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Gilbey on Film: The perils of transplant casting

Cross-generational filmmaking is a tricky business.

Filmmakers drawn to the generation-spanning yarn often fail to foresee or sidestep a structural booby-trap that comes with the territory. A few weeks ago, in my review of Andrea Arnold's Wuthering Heights, I referred to the problem as "transplant casting", so let's stick with that phrase: the passing of one character between two or more different performers, with all the hazards this entails.

In Arnold's case, the shift from the earlier incarnations of Heathcliff and Cathy (played by Solomon Glave and Shannon Beer) to their slightly older selves (James Howson and Kaya Scodelario) caused a rupture from which the last third of the movie struggled to recover. Not that it's impossible to make such a transition without the film suffering. Another of this year's finest British movies, Peter Mullan's Neds, used two actors to portray at different ages its protagonist, a bright schoolboy in 1970s Glasgow who veers dramatically off the rails in adolescence. As the younger model, Gregg Forrest is a gawky and uncorrupted naïf, a lamb thrown to the lions. When Conor McCarron shows up to shepherd the character through his teens, the plausible differences in manner, physique and attitude tell us all we need to know about how the boy has hardened like a scab in the intervening years, despite still having a face that would look more at home staring out of a pram.

Why does the handover work so powerfully in Neds? Well, both actors are equally compelling, and there is synchronicity between their performances, accidental or otherwise. This must owe a great deal to the continuity of Mullan's script and direction. Also, the full horror of John's descent in the second half can only be experienced in the context of our memory of his younger self, and all the early potential that was squeezed out of him by factors economic, social and domestic. The entire subject of the movie is contained within that piece of transplant casting. It had to work, otherwise there would be no film. Into the same category I would place Fred Schepisi's Last Orders, which matches up beautifully the youthful performers (notably JJ Field and Anatol Yusef) with their older equivalents (Michael Caine and Bob Hoskins respectively).

When it goes wrong, it can be one of the most brutally disruptive elements in narrative cinema. I'm no cheerleader for Billy Elliot, but Jamie Bell's performance was miraculous -- whatever euphoria the movie provoked was largely attributable to him. So to cut, in the final scene of that movie, from the young Billy to his adult self (as played by the dancer Adam Cooper) bounding across the stage in Swan Lake, felt positively callous. Put it down to the cinematic inexperience of the director Stephen Daldry, or the kowtowing of Lee Hall's screenplay to the conventions of the rags-to-riches formula, but it was a snub both to Bell and to the audience which had cheered him on over the preceding 90 minutes. The impression was of an athlete denied a victory lap.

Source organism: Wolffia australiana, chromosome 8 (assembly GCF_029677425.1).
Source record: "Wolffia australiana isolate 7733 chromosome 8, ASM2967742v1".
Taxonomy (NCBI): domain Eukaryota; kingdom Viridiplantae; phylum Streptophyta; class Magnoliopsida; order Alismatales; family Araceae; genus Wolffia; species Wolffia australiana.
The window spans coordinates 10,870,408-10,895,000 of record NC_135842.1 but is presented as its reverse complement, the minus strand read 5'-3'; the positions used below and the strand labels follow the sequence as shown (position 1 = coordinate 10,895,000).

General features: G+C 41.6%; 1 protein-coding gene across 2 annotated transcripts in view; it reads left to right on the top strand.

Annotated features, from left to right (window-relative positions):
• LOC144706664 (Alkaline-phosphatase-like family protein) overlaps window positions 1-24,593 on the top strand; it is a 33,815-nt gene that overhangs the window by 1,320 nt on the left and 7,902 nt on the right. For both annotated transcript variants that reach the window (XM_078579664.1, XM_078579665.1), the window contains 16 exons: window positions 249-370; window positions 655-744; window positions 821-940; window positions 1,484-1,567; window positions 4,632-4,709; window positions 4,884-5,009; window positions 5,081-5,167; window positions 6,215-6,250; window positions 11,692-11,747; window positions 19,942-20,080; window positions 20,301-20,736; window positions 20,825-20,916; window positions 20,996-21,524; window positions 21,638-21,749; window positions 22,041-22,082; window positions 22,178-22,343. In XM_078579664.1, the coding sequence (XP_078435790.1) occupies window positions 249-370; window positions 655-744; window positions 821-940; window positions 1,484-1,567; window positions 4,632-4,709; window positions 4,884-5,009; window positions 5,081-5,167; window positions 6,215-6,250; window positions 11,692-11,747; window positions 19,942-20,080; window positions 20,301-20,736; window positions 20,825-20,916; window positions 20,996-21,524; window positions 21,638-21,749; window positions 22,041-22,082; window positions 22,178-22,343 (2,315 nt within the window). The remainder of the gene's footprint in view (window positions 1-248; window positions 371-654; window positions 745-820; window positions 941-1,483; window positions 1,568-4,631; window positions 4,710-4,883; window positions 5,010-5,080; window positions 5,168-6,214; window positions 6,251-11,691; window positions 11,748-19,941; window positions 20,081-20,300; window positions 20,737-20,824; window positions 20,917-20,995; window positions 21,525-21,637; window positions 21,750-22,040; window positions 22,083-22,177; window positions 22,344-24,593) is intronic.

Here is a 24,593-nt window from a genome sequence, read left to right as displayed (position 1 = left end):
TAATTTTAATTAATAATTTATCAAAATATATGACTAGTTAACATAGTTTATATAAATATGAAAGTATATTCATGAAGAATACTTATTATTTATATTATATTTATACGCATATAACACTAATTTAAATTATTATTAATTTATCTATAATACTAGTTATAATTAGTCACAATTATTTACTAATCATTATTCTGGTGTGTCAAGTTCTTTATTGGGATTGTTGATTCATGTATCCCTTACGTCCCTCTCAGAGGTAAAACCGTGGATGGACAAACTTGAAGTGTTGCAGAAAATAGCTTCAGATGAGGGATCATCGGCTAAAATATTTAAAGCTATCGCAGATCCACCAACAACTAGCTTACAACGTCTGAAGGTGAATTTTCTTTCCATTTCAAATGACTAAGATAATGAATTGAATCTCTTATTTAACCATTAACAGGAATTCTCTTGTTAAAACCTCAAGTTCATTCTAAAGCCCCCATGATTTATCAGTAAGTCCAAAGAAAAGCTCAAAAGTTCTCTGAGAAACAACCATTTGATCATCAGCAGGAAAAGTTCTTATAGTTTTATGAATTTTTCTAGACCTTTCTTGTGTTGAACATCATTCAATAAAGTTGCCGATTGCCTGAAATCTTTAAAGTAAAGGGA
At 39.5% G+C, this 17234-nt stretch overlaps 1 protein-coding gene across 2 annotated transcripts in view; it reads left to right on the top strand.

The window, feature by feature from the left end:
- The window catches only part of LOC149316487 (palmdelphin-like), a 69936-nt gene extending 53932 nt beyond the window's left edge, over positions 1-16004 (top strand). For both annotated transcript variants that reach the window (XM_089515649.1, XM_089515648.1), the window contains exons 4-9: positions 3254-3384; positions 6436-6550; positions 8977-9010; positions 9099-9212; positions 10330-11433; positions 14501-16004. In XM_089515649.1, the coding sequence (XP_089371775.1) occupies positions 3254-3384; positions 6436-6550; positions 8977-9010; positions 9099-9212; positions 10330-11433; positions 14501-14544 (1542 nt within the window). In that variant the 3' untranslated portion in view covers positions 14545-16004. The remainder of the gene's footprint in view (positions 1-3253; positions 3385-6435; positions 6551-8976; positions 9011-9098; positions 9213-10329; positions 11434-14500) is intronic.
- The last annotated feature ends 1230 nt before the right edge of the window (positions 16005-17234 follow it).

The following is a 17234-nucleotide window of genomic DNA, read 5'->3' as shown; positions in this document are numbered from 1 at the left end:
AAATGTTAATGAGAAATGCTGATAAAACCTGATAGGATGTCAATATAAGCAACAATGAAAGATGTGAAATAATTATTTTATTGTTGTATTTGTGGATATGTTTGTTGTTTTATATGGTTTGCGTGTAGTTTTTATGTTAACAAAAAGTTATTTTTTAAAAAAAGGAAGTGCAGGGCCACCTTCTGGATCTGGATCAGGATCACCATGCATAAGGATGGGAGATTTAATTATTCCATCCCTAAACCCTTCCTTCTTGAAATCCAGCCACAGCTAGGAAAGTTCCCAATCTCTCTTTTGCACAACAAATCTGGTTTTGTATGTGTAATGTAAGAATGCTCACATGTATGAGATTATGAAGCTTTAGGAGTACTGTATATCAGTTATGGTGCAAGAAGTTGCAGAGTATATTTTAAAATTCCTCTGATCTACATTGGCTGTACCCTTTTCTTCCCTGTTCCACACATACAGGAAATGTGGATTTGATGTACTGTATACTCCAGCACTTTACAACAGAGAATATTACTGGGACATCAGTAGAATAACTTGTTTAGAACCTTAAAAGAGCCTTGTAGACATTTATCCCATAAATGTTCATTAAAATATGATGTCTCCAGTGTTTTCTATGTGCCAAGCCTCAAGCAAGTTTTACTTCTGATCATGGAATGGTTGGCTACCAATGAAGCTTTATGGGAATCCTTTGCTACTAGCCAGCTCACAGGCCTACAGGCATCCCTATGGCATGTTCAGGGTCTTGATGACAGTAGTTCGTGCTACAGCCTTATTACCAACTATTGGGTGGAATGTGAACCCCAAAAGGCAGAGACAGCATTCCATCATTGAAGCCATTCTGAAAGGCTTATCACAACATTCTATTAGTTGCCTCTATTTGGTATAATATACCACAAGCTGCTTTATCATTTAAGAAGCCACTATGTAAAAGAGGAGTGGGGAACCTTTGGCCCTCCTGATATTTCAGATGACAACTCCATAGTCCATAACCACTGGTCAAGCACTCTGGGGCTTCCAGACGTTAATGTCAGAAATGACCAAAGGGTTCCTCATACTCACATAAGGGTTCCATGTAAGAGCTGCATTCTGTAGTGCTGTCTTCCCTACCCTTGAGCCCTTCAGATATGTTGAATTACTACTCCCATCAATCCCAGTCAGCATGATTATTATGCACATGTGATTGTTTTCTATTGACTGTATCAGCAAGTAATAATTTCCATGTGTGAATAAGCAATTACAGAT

If a film solicits our investment in one group of actors, it's hardly surprising if we experience something like separation anxiety when those objects of our affection are snatched abruptly from us. I feel that ache even in a work as accomplished and far-reaching as Sergio Leone's Once Upon a Time in America, in which the sadness of bidding farewell to the enthusiastic younger cast members after 70 minutes or so should by rights be cushioned by the fact that their successors in the roles include the likes of Robert De Niro and James Woods. Hardly amateur hour. And yet the first section weaves such a potent spell that it is always with reluctance that I move on to the remainder of the film: not a reflection of its quality so much as the perils of transplant casting.

One simple if time-consuming answer is to use the same performer at different stages of his or her life. I have already written here about the forthcoming projects by Michael Winterbottom and Richard Linklater which are being shot over the course of many years (five in Winterbottom's case, more than a decade in Linklater's), thereby removing the need for multiple cast members in the same parts. Lindsay Anderson (who made three films with Malcolm McDowell as Mick Travis: ...If, O Lucky Man! and Brittania Hospital) and François Truffaut (whose key creation Antoine Doinel, played by Jean-Pierre Léaud, appeared in five films, beginning with The 400 Blows) provide only the most well-known instances of directors dropping in repeatedly on the same character and actor.

My favourite example is one manufactured entirely retrospectively when the footage of a young Terence Stamp from Ken Loach's Poor Cow was recycled as flashback material for the character played by Stamp 30 years later in Steven Soderbergh's The Limey. The only downside is that history may come to regard the earlier film as a beast bred expressly for the purpose of donating its organs. Even this innovative species of transplant casting, it seems, is not without its risks to both donor and recipient.